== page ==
Chirac will not attend trial on health grounds
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France's former President Jacques Chirac will not attend his corruption trial which opens in Paris on Monday, for medical reasons, his lawyers announced on Saturday.
At Chirac's request, the lawyers said, they submitted a letter from their client to the presiding judge on Friday, along with a copy of his medical file.
"In the letter, president Chirac indicated to the court his wish to see the trial proceed to its end and his willingness to assume his responsibilities, even though he is not entirely capable of taking part in the hearings. He has therefore asked his lawyers to represent him and speak for him in these hearings," the lawyers said in a communiqué.
Chirac's son-in-law Frédéric Salat-Baroux said on Saturday that Chirac's health had been getting worse for several months and that he "no longer has the memory" to attend the court hearings.
However Salat-Baroux insisted that Chirac did not want the proceedings to be abandoned. "If the trial stopped, the French would think that there are two legal systems - one for the powerful and one for the weak," Salat-Baroux said, adding that "as a statesman, a former head of state, he [Chirac] believes he must meet higher standards than others."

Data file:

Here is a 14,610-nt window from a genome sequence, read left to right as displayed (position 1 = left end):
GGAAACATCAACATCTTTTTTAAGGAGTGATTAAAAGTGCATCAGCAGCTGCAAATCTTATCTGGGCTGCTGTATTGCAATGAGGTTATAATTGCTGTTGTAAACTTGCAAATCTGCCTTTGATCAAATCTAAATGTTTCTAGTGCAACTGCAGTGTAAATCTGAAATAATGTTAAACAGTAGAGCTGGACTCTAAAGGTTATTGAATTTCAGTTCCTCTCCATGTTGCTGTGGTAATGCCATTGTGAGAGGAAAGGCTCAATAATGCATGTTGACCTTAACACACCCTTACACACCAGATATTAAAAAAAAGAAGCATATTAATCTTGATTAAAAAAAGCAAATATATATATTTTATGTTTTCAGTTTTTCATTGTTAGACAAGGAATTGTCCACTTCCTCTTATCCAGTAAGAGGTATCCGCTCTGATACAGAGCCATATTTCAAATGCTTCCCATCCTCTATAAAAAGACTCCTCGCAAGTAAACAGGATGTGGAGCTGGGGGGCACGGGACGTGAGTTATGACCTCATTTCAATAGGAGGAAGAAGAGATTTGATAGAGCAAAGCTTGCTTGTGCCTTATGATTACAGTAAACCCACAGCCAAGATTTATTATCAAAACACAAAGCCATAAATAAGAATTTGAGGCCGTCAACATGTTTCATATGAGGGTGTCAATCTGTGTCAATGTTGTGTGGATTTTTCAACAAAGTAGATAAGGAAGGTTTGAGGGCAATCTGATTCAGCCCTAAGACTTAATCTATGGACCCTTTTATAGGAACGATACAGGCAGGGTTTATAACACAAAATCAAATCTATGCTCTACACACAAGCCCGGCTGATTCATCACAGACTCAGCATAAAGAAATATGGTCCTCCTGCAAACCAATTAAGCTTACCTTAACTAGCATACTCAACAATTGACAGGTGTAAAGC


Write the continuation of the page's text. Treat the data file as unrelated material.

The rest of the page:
The charges relate to Chirac's time as Mayor of Paris in the 1990s.
He is accused of embezzling public funds to pay people who were working for his political party ahead of his successful 1995 election bid.
The longrunning case has already impacted on the careers of many in French politics, including current Foreign Minister Alain Juppé, who in 2004 was given a suspended prison sentence for his role in the matter.
Chirac benefited from immunity from prosecution while he was President of France from 1995 until 2007
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